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Diagnosing spinal muscular atrophy

An analysis of the diagnosis of spinal muscular atrophy can be offered to patients who have had amniocentesis or chorionic biopsy.

 

Spinal muscular atrophy or SMA is one of the most common fatal childhood genetic diseases. The incidence rate of SMA is 1/10,000. The incidence rate does not depend on the child's sex.

SMA is an autosomal recessive genetic disease. For a child to be affected, he/she has to have two defective SMA-causing genes. Healthy parents carry one SMA-causing gene which they both pass to their child who will therefore become ill. This disease is characterised by degeneration of spinal nerve cells which causes weakness and atrophy of skeletal muscles.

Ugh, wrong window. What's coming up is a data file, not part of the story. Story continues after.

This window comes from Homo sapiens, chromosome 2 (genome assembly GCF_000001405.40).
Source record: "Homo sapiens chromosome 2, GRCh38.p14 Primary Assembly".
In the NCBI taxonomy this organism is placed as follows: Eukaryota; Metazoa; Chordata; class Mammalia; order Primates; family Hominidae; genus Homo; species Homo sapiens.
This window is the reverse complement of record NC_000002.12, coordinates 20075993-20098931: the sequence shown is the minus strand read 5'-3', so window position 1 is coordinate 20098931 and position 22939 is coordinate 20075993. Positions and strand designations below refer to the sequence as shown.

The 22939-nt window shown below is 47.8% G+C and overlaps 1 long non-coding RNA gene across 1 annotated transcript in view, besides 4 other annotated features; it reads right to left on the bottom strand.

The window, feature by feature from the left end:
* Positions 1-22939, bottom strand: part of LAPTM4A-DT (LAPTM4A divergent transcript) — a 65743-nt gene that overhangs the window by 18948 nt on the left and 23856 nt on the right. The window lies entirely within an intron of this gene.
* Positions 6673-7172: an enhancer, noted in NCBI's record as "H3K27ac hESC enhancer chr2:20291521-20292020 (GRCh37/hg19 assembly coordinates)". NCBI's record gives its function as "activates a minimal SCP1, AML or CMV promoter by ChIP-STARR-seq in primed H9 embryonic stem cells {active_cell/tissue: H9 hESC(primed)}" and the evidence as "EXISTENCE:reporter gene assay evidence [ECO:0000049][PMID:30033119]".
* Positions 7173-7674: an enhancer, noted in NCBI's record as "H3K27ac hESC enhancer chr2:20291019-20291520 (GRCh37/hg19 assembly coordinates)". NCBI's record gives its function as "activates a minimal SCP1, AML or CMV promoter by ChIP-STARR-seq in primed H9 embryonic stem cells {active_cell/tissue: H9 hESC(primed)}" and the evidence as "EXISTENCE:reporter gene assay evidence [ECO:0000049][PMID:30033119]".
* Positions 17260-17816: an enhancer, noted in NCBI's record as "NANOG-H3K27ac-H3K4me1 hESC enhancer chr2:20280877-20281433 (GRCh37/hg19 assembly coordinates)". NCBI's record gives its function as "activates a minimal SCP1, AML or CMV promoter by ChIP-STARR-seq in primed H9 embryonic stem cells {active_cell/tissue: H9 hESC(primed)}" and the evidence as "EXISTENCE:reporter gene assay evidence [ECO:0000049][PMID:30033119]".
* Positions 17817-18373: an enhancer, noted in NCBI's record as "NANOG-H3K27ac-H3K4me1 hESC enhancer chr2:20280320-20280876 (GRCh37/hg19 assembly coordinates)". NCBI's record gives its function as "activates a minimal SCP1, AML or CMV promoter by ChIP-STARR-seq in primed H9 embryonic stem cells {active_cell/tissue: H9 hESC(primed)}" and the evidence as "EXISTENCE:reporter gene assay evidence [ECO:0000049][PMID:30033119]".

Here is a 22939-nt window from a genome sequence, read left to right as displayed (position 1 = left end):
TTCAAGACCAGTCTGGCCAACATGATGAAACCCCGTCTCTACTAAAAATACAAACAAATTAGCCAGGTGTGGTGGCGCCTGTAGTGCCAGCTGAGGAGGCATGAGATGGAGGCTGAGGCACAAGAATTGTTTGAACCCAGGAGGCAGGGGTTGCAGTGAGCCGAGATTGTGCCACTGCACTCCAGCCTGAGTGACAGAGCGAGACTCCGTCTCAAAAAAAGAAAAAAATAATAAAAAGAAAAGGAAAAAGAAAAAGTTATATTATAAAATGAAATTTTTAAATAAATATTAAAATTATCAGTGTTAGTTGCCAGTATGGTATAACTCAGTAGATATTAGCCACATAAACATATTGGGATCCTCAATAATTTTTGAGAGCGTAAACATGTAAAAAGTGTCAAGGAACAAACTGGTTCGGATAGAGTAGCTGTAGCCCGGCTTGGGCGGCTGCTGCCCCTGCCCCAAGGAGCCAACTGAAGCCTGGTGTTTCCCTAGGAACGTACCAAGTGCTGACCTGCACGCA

The most serious type is SMA type 1 which begins in utero or during the first months of life. The majority of children with this diagnosis die before the age of 2.

 

With SMA type 2, the child will develop close to normal until 6 months of age, after that development will slow down and motor skills will start to decline. Parents' first complaint is that the child won't start walking. Some children die in childhood due to respiratory disorders, but the majority will reach adulthood.

 

SMA type 3 is the mildest and of slowliest progression of all three SMA types. It begins between the ages of 5-15 and presents as a general muscle weakness and atrophy.

 

Although 3 different drugs have been registered in Europe and the USA for the treatment of SMA in recent years, clinical studies regarding their effectiveness and long-term consequences are few. From January 2022, one of the medicines will also be available in Estonia. The earlier the treatment is started, the better the long-term results of the studies.

 

Spinal muscular atrophy analysis response comes 14 days after the invasive procedure.

 

Single pregnancy:
282.00 €
Multiple pregnancy:
564.00 €